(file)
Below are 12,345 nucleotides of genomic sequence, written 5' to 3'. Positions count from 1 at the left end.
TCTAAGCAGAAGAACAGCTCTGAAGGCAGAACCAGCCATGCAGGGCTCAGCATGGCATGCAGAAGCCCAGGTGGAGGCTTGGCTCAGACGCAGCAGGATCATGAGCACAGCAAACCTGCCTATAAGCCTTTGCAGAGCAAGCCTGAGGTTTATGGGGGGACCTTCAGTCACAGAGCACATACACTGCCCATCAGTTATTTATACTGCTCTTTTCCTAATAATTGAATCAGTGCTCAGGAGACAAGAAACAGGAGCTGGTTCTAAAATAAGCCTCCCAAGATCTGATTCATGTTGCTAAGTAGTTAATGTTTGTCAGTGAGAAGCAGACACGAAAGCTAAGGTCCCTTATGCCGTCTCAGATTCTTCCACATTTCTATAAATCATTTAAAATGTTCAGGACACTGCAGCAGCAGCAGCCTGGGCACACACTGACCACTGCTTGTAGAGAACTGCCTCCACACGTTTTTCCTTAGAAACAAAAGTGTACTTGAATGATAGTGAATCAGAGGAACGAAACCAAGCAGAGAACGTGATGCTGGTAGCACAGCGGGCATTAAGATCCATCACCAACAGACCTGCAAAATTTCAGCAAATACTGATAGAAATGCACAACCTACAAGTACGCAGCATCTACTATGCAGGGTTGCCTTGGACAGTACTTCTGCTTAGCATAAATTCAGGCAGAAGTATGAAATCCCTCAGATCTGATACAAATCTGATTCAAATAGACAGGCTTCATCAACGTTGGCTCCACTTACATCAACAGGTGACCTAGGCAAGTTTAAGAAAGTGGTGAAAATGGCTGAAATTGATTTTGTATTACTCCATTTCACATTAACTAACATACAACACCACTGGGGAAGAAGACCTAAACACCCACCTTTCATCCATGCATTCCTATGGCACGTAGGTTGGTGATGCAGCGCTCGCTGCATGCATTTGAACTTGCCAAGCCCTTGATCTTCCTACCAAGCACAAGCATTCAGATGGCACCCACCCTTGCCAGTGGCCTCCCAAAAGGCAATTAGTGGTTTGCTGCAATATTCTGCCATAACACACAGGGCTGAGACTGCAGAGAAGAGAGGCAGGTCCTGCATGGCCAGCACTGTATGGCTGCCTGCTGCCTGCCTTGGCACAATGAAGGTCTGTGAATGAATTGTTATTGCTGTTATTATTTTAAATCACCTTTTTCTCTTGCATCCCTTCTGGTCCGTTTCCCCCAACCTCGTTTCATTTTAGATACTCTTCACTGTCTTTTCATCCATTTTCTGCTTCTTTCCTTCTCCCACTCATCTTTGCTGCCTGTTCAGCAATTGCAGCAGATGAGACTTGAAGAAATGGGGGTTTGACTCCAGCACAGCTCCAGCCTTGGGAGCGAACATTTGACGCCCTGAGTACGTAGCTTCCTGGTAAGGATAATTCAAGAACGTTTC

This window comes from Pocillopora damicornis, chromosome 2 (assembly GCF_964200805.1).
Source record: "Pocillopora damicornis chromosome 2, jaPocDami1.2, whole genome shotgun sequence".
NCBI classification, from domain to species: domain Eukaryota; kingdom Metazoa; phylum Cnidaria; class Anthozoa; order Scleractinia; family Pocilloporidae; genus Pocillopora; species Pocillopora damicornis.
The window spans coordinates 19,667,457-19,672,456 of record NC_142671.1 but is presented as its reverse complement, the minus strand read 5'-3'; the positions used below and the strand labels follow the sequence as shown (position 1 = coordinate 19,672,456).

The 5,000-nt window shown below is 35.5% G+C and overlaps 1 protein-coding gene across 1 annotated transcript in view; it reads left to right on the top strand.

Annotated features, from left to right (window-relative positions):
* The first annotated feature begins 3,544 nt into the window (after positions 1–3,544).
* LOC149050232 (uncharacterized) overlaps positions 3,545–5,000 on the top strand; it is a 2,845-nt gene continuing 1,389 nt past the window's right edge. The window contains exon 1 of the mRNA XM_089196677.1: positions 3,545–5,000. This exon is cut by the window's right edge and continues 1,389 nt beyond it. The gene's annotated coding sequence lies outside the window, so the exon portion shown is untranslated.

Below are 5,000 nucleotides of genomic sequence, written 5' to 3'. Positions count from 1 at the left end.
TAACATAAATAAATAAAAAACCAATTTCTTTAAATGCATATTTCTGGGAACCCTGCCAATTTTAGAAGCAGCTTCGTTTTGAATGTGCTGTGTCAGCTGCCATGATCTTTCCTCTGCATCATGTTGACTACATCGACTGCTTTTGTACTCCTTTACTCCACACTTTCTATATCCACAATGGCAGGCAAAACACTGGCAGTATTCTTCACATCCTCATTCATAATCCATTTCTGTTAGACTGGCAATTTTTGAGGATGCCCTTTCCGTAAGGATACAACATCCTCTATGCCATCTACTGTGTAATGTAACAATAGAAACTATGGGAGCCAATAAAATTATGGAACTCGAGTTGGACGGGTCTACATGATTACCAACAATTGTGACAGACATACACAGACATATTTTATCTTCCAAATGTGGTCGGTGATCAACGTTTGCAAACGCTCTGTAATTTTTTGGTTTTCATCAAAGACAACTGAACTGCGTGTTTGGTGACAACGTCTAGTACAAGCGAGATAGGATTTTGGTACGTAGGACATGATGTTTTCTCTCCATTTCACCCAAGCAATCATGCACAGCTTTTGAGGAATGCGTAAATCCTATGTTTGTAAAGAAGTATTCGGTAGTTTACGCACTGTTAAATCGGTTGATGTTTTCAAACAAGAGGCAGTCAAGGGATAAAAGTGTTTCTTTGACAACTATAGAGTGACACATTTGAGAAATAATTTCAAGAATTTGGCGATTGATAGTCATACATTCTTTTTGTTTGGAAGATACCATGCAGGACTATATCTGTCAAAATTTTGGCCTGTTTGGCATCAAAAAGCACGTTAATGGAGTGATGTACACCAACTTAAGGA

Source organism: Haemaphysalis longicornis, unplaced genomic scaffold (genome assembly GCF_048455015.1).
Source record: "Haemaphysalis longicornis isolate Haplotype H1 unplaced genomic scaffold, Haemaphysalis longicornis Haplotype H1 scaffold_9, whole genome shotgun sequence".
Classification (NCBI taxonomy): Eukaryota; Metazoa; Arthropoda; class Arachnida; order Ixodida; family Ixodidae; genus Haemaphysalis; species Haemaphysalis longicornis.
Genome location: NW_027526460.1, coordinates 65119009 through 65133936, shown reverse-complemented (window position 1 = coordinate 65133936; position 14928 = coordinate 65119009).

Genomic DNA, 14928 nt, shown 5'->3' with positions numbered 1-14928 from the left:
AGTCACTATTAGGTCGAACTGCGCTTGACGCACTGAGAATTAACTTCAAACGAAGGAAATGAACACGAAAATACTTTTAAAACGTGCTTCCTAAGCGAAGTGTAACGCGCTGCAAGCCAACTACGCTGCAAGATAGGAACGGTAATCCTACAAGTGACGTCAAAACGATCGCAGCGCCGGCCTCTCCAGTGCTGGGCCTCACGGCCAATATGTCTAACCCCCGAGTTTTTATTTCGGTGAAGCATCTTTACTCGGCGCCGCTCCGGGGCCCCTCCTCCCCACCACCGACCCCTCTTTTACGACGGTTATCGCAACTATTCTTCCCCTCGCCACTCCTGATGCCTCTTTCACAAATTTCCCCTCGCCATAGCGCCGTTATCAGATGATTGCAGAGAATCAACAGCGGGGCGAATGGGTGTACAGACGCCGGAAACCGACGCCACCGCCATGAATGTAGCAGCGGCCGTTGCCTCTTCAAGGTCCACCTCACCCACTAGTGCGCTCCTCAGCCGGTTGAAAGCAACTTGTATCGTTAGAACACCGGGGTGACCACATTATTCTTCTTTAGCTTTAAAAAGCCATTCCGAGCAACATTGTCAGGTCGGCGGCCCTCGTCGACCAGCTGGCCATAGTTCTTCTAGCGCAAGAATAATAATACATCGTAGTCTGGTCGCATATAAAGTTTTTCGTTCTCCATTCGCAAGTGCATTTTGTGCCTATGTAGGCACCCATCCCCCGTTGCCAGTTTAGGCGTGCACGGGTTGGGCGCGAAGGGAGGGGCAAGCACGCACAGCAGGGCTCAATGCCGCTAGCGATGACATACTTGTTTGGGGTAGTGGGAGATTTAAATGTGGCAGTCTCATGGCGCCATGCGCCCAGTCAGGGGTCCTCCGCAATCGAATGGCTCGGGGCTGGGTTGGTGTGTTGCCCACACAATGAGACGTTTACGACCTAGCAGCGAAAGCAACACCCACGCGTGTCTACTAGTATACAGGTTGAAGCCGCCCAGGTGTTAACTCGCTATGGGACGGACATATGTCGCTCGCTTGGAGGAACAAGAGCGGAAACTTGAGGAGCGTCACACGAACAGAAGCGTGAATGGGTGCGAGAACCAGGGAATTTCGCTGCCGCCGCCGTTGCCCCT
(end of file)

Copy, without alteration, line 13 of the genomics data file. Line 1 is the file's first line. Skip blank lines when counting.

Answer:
Source organism: Haemaphysalis longicornis, unplaced genomic scaffold (genome assembly GCF_048455015.1).